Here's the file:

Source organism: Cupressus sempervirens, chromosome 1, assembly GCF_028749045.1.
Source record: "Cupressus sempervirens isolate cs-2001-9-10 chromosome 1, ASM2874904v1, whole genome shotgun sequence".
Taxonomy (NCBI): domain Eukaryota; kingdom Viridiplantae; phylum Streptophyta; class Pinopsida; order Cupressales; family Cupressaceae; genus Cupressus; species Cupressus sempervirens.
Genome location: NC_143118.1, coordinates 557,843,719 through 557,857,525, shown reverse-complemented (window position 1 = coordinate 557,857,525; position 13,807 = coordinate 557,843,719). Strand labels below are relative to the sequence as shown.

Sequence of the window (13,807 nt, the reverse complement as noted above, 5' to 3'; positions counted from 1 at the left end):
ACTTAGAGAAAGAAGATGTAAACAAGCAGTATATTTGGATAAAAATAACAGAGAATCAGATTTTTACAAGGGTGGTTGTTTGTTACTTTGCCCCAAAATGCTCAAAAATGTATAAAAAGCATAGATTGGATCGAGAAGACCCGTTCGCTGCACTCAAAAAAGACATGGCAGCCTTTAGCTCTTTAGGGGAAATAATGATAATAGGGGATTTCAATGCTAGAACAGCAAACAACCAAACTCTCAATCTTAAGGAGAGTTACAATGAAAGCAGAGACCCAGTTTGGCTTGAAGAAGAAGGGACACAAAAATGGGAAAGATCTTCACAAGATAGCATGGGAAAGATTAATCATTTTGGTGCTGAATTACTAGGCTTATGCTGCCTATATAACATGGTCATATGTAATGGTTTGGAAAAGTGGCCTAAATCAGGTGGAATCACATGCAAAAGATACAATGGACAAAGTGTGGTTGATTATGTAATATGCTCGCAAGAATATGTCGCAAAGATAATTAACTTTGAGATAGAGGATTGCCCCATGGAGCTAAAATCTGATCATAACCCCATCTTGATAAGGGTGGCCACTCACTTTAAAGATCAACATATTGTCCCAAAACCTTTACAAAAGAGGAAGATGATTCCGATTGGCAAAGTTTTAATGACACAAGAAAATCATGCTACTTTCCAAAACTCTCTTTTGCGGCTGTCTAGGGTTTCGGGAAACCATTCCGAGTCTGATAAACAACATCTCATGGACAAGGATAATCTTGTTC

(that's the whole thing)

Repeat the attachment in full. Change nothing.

Source organism: Cupressus sempervirens, chromosome 1, assembly GCF_028749045.1.
Source record: "Cupressus sempervirens isolate cs-2001-9-10 chromosome 1, ASM2874904v1, whole genome shotgun sequence".
Taxonomy (NCBI): domain Eukaryota; kingdom Viridiplantae; phylum Streptophyta; class Pinopsida; order Cupressales; family Cupressaceae; genus Cupressus; species Cupressus sempervirens.
Genome location: NC_143118.1, coordinates 557,843,719 through 557,857,525, shown reverse-complemented (window position 1 = coordinate 557,857,525; position 13,807 = coordinate 557,843,719). Strand labels below are relative to the sequence as shown.

Sequence of the window (13,807 nt, the reverse complement as noted above, 5' to 3'; positions counted from 1 at the left end):
ACTTAGAGAAAGAAGATGTAAACAAGCAGTATATTTGGATAAAAATAACAGAGAATCAGATTTTTACAAGGGTGGTTGTTTGTTACTTTGCCCCAAAATGCTCAAAAATGTATAAAAAGCATAGATTGGATCGAGAAGACCCGTTCGCTGCACTCAAAAAAGACATGGCAGCCTTTAGCTCTTTAGGGGAAATAATGATAATAGGGGATTTCAATGCTAGAACAGCAAACAACCAAACTCTCAATCTTAAGGAGAGTTACAATGAAAGCAGAGACCCAGTTTGGCTTGAAGAAGAAGGGACACAAAAATGGGAAAGATCTTCACAAGATAGCATGGGAAAGATTAATCATTTTGGTGCTGAATTACTAGGCTTATGCTGCCTATATAACATGGTCATATGTAATGGTTTGGAAAAGTGGCCTAAATCAGGTGGAATCACATGCAAAAGATACAATGGACAAAGTGTGGTTGATTATGTAATATGCTCGCAAGAATATGTCGCAAAGATAATTAACTTTGAGATAGAGGATTGCCCCATGGAGCTAAAATCTGATCATAACCCCATCTTGATAAGGGTGGCCACTCACTTTAAAGATCAACATATTGTCCCAAAACCTTTACAAAAGAGGAAGATGATTCCGATTGGCAAAGTTTTAATGACACAAGAAAATCATGCTACTTTCCAAAACTCTCTTTTGCGGCTGTCTAGGGTTTCGGGAAACCATTCCGAGTCTGATAAACAACATCTCATGGACAAGGATAATCTTGTTC